Meeusen R, Duclos M, Foster C, Fry A, Gleeson M, Nieman D, Raglin J, Rietjens G, Steinacker J, Urhausen A; European College of Sport Science; American College of Sports Medicine.

Open Access J Sports Med. 2016; 7: 115–122. Published online 2016 Sep 8.  Diagnosis and prevention of overtraining syndrome: an opinion on education strategies. Jeffrey B Kreher

Overtraining, Exercise, and Adrenal Insufficiency
KA Brooks, JG Carter
J Nov Physiother. Author manuscript; available in PMC 2013 May 9.
Published in final edited form as: J Nov Physiother. 2013 Feb 16; 3(125): 11717

Related citations:

Podcast 76: The FMS™ screen and Injuries, Impact Loading & more.

Podcast 76: Association of Functional Movement Screen™ With Injuries, Wool workout gear, landing softly and more !

*Show sponsor: www.newbalancechicago.com

A. Link to our server: 


Direct Download: 


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C. Gait Guys online /download store (National Shoe Fit Certification and more !) :


D. other web based Gait Guys lectures:

www.onlinece.com   type in Dr. Waerlop or Dr. Allen,  ”Biomechanics”


Today’s Show notes:

Last week on our social media sites we posted this article that garnered 9000+ hits:
Runner? LONG DISTANCE runner? Better be careful out there!
then this news this week:
Well-Regarded Endurance Athlete Chad Denning Dies While Running Appalachian Trail | Valley News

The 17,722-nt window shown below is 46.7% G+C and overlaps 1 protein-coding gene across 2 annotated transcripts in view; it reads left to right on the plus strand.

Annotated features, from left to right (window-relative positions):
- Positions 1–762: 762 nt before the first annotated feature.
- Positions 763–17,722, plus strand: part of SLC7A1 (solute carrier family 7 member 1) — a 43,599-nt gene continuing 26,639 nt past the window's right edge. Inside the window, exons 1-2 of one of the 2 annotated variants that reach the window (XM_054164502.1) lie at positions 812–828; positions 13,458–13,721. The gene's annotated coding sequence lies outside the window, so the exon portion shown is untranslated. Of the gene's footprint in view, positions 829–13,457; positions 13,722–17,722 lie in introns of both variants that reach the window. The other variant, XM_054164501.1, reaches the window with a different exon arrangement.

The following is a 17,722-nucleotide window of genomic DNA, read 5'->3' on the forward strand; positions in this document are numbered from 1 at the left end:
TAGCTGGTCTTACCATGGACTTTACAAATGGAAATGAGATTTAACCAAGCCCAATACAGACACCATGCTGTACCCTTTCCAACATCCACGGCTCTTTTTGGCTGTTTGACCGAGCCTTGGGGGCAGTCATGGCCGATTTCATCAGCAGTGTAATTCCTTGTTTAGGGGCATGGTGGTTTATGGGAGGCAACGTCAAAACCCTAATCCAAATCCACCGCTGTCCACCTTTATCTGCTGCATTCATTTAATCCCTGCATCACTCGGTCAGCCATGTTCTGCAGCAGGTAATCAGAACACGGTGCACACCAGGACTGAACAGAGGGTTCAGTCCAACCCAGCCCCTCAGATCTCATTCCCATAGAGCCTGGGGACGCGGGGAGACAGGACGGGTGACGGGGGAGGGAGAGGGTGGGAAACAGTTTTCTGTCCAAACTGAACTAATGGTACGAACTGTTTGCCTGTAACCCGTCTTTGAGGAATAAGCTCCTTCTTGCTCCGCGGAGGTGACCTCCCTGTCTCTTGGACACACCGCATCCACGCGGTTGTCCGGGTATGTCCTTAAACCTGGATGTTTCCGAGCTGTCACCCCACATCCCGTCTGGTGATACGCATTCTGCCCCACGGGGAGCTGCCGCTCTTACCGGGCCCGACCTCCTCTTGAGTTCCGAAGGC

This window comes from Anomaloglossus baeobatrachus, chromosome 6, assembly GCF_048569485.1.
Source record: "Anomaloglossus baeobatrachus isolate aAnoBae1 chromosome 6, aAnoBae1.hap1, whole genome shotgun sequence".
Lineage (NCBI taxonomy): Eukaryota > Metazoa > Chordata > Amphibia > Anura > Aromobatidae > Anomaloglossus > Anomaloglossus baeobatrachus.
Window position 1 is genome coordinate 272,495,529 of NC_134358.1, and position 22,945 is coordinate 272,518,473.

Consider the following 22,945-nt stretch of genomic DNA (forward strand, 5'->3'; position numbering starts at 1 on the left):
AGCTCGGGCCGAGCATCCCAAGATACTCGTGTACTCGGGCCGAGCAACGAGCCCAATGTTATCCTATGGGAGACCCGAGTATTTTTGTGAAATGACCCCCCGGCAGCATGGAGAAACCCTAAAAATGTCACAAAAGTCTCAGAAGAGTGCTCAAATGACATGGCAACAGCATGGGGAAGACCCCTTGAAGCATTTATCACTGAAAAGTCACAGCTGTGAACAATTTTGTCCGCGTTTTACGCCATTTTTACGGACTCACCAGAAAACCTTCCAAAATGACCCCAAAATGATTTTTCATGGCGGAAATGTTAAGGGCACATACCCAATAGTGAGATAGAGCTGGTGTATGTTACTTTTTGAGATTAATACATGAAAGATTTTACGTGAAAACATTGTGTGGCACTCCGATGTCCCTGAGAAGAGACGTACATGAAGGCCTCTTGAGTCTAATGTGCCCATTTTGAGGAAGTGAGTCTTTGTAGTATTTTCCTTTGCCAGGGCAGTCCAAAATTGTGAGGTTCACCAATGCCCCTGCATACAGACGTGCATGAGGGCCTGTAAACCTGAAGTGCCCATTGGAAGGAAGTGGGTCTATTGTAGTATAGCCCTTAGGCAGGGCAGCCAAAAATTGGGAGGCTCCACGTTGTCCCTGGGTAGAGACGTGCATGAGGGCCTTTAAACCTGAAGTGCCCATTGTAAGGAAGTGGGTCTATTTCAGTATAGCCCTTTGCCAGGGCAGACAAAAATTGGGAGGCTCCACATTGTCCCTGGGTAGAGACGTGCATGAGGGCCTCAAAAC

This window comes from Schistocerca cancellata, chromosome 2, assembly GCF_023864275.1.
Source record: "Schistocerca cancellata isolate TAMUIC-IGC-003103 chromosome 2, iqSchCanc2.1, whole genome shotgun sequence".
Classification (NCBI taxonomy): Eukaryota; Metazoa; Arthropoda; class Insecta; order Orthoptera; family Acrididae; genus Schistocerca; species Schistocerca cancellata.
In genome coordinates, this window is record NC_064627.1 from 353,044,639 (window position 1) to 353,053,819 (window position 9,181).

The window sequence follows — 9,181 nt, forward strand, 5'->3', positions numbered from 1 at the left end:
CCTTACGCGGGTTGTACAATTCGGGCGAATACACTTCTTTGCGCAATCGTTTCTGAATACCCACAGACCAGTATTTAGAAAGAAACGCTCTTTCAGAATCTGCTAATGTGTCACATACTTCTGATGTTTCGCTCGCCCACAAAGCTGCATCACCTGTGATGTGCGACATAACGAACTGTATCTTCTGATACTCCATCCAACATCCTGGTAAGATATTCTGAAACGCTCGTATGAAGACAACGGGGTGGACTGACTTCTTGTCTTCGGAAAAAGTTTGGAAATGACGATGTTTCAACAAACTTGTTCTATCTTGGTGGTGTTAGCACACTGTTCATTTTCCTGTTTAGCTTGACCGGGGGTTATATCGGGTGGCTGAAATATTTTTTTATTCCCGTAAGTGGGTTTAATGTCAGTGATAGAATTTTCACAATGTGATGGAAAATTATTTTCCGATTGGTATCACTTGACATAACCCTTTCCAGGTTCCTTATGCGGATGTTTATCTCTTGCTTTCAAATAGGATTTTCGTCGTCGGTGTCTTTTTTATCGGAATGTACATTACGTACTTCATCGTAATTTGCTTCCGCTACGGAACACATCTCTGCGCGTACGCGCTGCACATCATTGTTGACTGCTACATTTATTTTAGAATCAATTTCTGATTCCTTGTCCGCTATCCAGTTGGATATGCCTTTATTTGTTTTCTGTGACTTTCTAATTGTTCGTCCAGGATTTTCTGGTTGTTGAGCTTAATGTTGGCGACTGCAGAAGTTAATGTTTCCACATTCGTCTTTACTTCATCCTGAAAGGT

Association of Functional Movement Screen™ With Injuries in Division I Athletes
from a reader:
Hey guys, great site, sometimes a bit more than I know at this point. Just graduated from massage school in april. I have been diagnosed with tendonosis of the Achilles heel. Also finding that my leg doesn’t fully extend while walking, anything I can do besides hamstring and calf stretches. It really happened after a 30 mile hike with a 40 lb backpack, Help 
Thanks, sincerely Hector
Synthetic Workout Gear Smells Worse Than Cotton Gear
 Land Softly And Carry Less Injury Risk



Here Dr. Allen of The Gait Guys introduces some of the initial information necessary to understand proper shoe fit. Topics include body anatomy, shoe anatomy, physiology, biomechanics and compensation patterns. This was part of a private industry lecture where The Gait Guys were asked to help improve the understanding of the concepts critical to better shoe industry choices.

Video presentation: The Problematic Cross-Over Gait pattern. Part 1

Here Dr. Shawn Allen of The Gait Guys works with elite athlete Jack Driggs to reduce a power leak in his running form. The Cross-over gait is a product of gluteus medius and abdominal weakness and leaves the runner with much frontal plane hip movement, very little separation of the knees and a “cross over” of the feet, rendering a near “tight rope” running appearance where the feet seem to land on a straight line path. In Part 2, Dr. Allen will discuss a more detailed specific method to fix this. You will see this problem in well over 50% of runners. This problem leads to injury at the hip, knee and foot levels quite frequently. To date we have not met anyone who had a good grasp on this clinical issue or a remedy quite like ours. Help us make this video go viral so we can help more runners with this problem. Forward it to your coaches, your friends, everyone.
Thanks for watching our video, thanks for your time.
-Dr. Shawn Allen, The Gait Guys

Barefoot Shoe Companies please take note. Barefoot-Natural Running: Fad or Trend